Trump argues 14th Amendment doesn't cover birthright citizenship

President TrumpDonald John TrumpTrump claims media 'smeared' students involved in encounter with Native American man Al Sharpton criticizes Trump’s ‘secret’ visit to MLK monument Gillibrand cites spirituality in 2020 fight against Trump’s ‘dark’ values MORE argued Wednesday morning that children of undocumented immigrants born in the U.S. are not protected by the Constitution's 14th Amendment.

“So-called Birthright Citizenship, which costs our Country billions of dollars and is very unfair to our citizens, will be ended one way or the other. It is not covered by the 14th Amendment because of the words ‘subject to the jurisdiction thereof,’" Trump tweeted.

"Many legal scholars agree Harry ReidHarry Mason ReidSenate Republicans eye rules change to speed Trump nominees Harry Reid knocks Ocasio-Cortez's tax proposal: Fast 'radical change' doesn't work Overnight Defense: Trump rejects Graham call to end shutdown | Coast Guard on track to miss Tuesday paychecks | Dems eye Trump, Russia probes | Trump talks with Erdogan after making threat to Turkey's economy MORE was right in 1993, before he and the Democrats went insane and started with the Open Borders (which brings massive Crime) 'stuff.' Don’t forget the nasty term Anchor Babies. I will keep our Country safe. This case will be settled by the United States Supreme Court!" he added. 

ADVERTISEMENT

Trump in a later tweet said that the world is using U.S. laws "to our detriment.

"They laugh at the Stupidity they see!" he added.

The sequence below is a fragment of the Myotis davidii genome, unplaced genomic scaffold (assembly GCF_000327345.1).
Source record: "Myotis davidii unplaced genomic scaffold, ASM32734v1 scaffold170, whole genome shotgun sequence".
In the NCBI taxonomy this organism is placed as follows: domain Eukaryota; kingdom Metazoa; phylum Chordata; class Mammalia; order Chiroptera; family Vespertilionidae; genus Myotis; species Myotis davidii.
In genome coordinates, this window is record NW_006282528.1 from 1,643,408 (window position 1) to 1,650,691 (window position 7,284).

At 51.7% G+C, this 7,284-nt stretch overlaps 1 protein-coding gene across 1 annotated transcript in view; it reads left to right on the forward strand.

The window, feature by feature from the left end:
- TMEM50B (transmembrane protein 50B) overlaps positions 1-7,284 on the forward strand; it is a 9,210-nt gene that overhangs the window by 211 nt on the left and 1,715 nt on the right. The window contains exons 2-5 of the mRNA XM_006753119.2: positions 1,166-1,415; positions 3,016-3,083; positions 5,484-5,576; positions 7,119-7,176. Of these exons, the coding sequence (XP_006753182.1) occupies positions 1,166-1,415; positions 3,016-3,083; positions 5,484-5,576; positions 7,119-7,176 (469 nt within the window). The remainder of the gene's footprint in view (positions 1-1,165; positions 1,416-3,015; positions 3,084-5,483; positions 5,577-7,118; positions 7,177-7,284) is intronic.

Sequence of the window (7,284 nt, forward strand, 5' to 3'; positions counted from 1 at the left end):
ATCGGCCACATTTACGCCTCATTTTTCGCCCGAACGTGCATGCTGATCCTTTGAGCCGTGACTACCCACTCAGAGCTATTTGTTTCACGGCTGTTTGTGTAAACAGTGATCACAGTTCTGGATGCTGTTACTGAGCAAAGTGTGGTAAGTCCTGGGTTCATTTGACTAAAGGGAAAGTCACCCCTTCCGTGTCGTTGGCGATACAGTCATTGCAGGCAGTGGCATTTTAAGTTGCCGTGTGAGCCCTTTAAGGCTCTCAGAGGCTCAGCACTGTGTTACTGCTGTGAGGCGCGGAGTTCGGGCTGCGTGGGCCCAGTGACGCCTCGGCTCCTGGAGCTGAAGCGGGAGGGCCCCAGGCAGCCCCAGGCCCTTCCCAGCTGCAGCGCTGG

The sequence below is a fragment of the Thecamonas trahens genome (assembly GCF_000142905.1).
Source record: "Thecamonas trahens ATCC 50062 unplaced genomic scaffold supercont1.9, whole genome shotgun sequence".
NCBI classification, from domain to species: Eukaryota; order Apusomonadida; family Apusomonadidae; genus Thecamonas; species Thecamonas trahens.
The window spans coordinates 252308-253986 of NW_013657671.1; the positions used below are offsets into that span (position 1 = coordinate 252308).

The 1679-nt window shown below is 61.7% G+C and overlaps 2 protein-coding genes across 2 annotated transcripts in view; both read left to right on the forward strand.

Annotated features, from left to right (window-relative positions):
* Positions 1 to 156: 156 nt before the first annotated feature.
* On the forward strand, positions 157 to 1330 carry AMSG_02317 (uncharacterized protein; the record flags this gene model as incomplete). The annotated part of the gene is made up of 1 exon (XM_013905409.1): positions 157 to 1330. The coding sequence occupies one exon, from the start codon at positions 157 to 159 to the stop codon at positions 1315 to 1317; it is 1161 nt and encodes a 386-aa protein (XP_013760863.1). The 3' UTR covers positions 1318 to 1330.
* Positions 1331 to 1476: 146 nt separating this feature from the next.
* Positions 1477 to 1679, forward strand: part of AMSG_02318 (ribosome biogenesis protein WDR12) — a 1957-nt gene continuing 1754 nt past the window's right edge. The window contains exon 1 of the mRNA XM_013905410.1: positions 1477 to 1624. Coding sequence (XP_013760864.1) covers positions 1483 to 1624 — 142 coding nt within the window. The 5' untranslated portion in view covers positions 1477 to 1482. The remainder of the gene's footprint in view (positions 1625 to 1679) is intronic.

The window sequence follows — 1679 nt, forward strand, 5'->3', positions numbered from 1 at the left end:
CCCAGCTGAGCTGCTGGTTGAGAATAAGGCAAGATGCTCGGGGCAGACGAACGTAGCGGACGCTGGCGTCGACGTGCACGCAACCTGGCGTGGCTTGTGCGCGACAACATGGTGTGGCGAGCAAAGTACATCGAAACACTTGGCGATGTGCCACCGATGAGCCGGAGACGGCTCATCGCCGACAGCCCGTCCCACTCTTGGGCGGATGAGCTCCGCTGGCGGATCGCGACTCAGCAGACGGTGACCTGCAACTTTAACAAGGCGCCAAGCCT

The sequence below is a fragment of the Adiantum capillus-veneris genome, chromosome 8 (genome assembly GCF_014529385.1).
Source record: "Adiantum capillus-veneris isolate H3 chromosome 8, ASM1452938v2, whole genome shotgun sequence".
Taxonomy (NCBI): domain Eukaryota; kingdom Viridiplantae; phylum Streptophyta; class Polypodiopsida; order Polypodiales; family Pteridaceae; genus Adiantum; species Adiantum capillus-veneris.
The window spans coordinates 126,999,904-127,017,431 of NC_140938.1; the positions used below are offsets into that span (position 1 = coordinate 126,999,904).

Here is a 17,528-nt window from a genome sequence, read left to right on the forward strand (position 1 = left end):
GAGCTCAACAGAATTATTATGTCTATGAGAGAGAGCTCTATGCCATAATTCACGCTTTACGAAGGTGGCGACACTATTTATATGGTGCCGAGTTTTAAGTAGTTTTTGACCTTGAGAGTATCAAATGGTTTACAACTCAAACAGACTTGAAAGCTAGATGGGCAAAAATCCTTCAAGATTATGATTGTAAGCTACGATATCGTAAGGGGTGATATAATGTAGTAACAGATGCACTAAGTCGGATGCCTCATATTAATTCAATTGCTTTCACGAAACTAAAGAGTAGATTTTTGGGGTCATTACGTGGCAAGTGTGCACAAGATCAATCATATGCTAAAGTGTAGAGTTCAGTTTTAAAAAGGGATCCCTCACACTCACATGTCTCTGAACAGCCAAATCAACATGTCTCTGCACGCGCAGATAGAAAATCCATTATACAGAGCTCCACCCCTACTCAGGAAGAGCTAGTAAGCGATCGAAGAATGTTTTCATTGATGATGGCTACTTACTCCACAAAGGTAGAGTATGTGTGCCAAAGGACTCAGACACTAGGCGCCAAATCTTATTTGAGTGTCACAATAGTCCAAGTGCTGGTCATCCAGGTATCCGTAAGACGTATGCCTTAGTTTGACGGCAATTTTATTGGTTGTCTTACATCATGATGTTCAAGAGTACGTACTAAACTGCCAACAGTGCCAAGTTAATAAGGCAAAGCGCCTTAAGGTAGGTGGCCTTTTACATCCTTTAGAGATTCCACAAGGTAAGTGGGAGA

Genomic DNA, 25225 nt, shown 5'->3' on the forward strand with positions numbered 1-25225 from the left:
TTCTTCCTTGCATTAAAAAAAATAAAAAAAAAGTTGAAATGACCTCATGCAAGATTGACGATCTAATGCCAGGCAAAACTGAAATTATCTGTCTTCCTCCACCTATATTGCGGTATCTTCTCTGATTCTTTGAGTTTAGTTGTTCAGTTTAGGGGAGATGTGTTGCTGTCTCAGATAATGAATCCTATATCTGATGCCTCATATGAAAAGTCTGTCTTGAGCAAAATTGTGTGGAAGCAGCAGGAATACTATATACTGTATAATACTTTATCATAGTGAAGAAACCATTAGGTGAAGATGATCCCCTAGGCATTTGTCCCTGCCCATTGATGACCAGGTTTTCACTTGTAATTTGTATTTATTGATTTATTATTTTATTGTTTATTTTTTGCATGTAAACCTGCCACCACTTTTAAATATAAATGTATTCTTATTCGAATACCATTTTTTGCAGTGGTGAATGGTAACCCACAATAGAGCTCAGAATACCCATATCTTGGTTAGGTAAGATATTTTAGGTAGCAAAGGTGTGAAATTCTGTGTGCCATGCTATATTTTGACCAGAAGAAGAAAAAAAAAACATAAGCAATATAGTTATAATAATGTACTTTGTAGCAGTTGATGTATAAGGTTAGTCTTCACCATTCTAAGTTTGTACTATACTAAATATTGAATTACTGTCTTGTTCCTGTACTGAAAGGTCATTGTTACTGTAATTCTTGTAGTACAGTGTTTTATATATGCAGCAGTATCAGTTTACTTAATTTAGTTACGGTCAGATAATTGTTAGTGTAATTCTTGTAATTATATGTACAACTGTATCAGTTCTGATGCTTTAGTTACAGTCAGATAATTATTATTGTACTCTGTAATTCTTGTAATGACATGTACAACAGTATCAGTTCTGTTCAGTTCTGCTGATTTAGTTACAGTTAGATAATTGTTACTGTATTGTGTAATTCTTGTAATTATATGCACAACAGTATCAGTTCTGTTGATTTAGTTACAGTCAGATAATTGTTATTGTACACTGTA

Trump floated the idea of issuing an executive order banning birthright citizenship in an interview with Axios, which released a clip of the exchange Tuesday.

He was soon joined in support on Capitol Hill by some of his staunchest allies, such as Sen. Lindsey GrahamLindsey Olin GrahamGraham angers Dems by digging into Clinton, Obama controversies Barr’s first task as AG: Look at former FBI leaders’ conduct Debate builds over making Mueller report public MORE (R-S.C.).

Critics of the plan say it would violate the 14th Amendment, which states in part, “All persons born or naturalized in the United States, and subject to the jurisdiction thereof, are citizens of the United States and of the State wherein they reside.” 

Opponents of birthright citizenship claim that “subject to the jurisdiction thereof” means only children of citizens should automatically get citizenship because their parents owe their allegiance to the U.S., while noncitizens do not. 

While the Supreme Court has never ruled explicitly if the children of specifically undocumented immigrants are covered under the 14th Amendment’s protections, it wrote in 1898, “the 14th Amendment affirms the ancient and fundamental rule of citizenship by birth within the territory, in the allegiance and protection of the country, including all children here born of resident aliens.” 

Trump has sought to thrust immigration into the center of the national discourse in the week before the midterm elections, believing debate surrounding the hot-button issue benefits Republicans. He is known for his hard stance on immigration and has slammed Democrats for wanting “open borders.”

Fox News on Tuesday reported that Republicans are using a 1993 speech in which then-Sen. Harry Reid (D-Nev.), who would go on to become Senate majority leader, said "no sane country" would "reward" the child of an undocumented immigrant with U.S. citizenship to justify its immigration push.

Updated at 11:32 a.m.